Following that success, the company secured $5 billion in funding to support its capacity expansion plans. This investment includes building a highly automated 200mm wafer device fabrication facility in Durham, NC which will become the world’s largest silicon carbide materials factory. Furthermore, ZF announced a multi-million dollar joint research center dedicated to Silicon Carbide systems and devices, designed to accelerate breakthrough innovations through real world challenges in e-mobility and renewable energy system level challenges.

How is Silicon Carbide Made?

Silicon carbide is formed by combining carbon and silicon atoms in small molecules that assemble themselves into various crystal structures, the most stable being cubic (b-SiC). Polytypes exist too if required.

SiC is known for being very hard and durable, with diamond-like strength. Due to its unique layered structure, SiC can also act as a wide bandgap semiconductor at temperatures higher than traditional silicon chips; handling huge temperature swings with ease makes SiC an excellent choice for power electronics applications.

To produce silicon carbide, b-SiC must first be ground into a fine powder before being combined with non-oxide sintering aid (binder) to form a paste. Binder types typically include organic compounds like urea or nitrates; after which, compacted and shaped paste is compacted before sintering at high temperatures under pressure for short amounts of time.

Once sintering has taken place, the SiC part produced is subjected to stringent quality tests for dimensions and mechanical properties such as tensile strength and impact resistance. Certification processes are mandatory with every customer and may take place at any stage during production.

What is Wolfspeed’s Mission?

Wolfspeed semiconductor chips stand apart from their silicon counterparts by being constructed out of Silicon Carbide (SiC). SiC chips operate more effectively at higher temperatures and can even outperform them 10x faster.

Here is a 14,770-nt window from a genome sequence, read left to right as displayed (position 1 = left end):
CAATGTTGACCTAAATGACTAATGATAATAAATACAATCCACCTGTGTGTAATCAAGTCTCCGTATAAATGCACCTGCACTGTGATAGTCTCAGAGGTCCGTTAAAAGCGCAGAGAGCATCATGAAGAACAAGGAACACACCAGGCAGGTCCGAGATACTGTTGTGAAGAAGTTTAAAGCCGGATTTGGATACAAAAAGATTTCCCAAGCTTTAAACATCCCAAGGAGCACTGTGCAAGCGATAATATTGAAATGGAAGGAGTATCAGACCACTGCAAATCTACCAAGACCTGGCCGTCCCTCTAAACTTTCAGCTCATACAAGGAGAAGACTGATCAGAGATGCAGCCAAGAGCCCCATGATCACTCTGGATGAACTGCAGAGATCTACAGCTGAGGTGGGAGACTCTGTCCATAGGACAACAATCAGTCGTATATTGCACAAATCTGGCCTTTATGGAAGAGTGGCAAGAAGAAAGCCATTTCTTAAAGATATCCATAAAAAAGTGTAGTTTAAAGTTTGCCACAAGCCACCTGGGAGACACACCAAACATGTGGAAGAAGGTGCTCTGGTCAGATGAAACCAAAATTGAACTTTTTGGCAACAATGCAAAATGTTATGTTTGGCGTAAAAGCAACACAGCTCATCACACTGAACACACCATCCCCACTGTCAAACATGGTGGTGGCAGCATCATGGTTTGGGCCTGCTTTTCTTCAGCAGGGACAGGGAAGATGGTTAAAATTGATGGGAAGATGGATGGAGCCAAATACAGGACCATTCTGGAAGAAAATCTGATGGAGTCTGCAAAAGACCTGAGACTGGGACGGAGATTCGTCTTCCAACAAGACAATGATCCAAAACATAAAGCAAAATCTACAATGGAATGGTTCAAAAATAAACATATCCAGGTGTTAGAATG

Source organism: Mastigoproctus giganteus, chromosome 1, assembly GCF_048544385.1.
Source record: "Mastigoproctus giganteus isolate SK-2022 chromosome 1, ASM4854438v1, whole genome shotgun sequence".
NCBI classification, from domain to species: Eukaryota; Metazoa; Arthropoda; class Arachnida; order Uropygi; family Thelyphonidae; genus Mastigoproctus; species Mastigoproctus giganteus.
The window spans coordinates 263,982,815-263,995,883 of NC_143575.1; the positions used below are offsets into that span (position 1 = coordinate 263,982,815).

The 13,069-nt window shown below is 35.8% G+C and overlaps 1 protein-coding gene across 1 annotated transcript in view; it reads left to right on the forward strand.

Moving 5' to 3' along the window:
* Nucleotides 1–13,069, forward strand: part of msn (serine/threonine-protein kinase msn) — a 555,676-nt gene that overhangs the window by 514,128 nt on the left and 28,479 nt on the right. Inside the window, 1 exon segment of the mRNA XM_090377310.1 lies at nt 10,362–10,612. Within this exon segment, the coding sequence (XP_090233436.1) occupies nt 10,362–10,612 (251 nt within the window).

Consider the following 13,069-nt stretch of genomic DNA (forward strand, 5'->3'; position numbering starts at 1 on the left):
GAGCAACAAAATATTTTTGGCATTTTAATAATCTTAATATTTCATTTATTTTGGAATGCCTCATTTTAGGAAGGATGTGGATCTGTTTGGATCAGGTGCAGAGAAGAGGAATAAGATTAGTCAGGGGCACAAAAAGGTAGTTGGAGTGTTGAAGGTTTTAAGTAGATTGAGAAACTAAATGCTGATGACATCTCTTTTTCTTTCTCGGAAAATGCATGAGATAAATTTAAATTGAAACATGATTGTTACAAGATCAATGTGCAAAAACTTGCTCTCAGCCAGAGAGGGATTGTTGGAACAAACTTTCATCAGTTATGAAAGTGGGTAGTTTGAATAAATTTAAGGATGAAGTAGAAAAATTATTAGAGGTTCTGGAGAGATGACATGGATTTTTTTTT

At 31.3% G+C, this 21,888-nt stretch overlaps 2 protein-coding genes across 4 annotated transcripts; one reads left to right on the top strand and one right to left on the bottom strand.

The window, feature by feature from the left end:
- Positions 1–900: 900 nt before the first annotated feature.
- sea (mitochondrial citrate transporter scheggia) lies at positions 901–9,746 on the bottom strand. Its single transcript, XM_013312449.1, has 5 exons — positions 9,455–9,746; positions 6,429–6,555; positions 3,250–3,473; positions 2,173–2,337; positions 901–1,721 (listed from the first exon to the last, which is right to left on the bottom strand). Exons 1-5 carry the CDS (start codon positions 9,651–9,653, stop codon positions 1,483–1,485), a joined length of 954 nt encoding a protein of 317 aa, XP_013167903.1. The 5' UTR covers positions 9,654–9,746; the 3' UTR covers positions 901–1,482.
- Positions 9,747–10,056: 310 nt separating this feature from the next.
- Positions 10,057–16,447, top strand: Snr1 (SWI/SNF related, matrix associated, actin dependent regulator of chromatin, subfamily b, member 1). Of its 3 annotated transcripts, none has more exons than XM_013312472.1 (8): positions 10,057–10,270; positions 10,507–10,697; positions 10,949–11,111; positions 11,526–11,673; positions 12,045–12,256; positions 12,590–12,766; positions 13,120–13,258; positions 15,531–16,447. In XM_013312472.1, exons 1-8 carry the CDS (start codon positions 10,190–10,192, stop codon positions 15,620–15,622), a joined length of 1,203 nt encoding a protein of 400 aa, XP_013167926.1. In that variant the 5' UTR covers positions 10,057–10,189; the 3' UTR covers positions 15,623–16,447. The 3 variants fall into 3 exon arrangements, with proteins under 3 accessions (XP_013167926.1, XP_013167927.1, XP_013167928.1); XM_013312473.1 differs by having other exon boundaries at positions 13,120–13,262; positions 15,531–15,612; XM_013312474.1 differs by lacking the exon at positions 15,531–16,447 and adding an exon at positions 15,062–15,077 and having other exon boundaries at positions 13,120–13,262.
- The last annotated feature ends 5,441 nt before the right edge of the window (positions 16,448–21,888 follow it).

Silicon carbide technology provides more power in less space at reduced costs, making it useful in everything from electric car batteries to solar energy production and beyond. Below is an infographic which highlights just some of the many ways silicon carbide is changing our world for good.

Wolfspeed has quickly established itself as the global leader in silicon carbide manufacturing. Their predecessor company Cree was the pioneer in commercializing SiC technology and has led device design and manufacturing process innovations ever since, producing smaller chips with greater performance ratings.

Recently, Wolfspeed entered into an extensive supply agreement with General Motors (NYSE: GM) to supply power devices for electric vehicle drivetrains featuring SiC power devices from Wolfspeed for improved power density and range.

This partnership marks a key step forward for the company as it gives it a solid platform to expand within their primary target market of the EV industry. Furthermore, they continue to add Design-in opportunities of $14.8 billion, and their Mohawk Valley fab facility – the world’s first and largest 200mm silicon carbide device fabrication facility with uncompromised wafer quality and greater yield – expands capacity.